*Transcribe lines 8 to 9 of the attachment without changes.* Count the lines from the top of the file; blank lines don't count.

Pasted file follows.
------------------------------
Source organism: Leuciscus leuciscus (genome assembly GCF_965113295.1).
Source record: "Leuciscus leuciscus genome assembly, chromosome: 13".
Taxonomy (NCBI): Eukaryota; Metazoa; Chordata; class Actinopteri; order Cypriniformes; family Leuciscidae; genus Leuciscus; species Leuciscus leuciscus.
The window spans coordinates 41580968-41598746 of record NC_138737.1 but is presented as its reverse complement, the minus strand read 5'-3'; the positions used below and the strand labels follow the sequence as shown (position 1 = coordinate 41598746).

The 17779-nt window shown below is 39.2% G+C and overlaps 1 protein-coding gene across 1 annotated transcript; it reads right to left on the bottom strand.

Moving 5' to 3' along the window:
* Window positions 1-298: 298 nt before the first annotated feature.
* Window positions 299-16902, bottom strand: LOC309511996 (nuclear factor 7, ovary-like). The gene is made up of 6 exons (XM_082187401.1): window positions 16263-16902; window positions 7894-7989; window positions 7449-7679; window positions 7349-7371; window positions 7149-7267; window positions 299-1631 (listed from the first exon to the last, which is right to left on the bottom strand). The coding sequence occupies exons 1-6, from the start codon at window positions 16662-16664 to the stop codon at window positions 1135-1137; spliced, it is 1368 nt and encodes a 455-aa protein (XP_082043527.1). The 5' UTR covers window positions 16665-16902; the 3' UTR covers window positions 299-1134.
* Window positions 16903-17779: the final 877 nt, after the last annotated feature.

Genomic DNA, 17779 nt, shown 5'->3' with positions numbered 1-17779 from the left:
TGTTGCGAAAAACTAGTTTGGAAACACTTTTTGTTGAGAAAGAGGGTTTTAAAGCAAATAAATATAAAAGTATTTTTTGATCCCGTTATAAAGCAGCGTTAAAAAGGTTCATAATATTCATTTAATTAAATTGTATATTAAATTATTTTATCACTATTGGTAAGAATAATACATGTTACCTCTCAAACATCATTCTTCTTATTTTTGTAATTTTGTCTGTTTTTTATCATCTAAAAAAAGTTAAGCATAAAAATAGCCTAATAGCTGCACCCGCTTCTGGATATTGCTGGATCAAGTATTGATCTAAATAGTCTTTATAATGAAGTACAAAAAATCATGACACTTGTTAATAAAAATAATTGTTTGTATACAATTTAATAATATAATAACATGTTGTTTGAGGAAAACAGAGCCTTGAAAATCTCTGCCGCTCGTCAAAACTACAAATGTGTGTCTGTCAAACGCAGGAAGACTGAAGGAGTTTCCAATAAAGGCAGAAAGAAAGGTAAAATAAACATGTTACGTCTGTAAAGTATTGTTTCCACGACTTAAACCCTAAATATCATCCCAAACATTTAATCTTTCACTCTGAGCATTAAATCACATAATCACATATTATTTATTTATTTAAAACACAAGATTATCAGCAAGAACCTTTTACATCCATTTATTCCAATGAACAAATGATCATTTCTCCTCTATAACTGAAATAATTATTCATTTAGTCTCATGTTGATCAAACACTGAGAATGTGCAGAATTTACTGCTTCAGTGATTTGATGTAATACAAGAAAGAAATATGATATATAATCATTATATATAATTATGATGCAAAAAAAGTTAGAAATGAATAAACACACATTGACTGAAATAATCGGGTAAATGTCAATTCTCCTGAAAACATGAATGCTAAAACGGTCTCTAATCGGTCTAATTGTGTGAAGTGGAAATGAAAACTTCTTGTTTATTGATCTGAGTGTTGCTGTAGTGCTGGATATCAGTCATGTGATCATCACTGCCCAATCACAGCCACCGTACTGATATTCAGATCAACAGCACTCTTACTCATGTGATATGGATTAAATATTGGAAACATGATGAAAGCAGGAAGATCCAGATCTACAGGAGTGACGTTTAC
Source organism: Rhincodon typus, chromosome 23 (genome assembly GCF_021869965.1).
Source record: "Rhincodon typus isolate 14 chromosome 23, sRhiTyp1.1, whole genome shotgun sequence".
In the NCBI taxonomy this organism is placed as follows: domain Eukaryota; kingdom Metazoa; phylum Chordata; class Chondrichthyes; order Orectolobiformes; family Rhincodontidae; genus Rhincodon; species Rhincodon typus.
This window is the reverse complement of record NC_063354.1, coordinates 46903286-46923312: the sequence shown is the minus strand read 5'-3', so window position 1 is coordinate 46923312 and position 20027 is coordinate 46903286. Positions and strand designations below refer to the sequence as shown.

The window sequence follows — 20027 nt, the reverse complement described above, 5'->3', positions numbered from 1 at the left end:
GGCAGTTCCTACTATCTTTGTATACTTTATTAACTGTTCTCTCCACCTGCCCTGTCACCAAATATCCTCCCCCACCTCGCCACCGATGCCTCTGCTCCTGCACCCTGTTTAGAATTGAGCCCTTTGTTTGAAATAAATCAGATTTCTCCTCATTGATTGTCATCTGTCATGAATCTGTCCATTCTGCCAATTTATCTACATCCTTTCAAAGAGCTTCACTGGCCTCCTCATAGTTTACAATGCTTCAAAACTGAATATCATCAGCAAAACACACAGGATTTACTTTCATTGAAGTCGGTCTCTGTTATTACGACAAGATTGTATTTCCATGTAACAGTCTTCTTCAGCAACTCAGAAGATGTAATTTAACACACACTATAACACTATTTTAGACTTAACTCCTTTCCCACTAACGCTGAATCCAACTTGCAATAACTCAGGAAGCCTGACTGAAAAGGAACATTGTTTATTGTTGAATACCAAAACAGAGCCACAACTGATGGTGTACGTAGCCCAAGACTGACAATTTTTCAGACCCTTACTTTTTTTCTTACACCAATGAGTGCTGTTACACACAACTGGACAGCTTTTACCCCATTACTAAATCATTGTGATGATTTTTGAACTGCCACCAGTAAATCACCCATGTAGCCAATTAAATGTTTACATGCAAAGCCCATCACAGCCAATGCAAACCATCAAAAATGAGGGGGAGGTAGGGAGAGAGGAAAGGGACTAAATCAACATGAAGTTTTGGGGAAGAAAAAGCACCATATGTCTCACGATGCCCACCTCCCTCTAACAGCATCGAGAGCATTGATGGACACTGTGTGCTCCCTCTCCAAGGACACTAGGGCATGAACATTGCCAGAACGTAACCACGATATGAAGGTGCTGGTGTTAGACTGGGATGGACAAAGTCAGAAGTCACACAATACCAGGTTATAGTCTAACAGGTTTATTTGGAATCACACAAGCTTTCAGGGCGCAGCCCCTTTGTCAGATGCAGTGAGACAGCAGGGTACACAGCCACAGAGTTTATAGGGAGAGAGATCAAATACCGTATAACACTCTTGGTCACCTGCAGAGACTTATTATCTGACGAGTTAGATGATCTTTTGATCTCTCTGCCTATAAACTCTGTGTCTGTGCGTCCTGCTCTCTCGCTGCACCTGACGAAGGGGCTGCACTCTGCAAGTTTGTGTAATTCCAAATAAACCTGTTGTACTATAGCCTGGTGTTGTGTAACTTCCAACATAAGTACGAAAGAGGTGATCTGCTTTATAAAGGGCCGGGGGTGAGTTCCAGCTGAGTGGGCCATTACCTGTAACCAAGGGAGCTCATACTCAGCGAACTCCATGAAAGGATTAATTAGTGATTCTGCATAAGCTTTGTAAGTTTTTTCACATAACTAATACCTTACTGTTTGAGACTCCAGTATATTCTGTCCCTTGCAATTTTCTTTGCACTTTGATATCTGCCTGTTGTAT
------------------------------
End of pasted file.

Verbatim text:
* Window positions 299-16902, bottom strand: LOC309511996 (nuclear factor 7, ovary-like). The gene is made up of 6 exons (XM_082187401.1): window positions 16263-16902; window positions 7894-7989; window positions 7449-7679; window positions 7349-7371; window positions 7149-7267; window positions 299-1631 (listed from the first exon to the last, which is right to left on the bottom strand). The coding sequence occupies exons 1-6, from the start codon at window positions 16662-16664 to the stop codon at window positions 1135-1137; spliced, it is 1368 nt and encodes a 455-aa protein (XP_082043527.1). The 5' UTR covers window positions 16665-16902; the 3' UTR covers window positions 299-1134.
* Window positions 16903-17779: the final 877 nt, after the last annotated feature.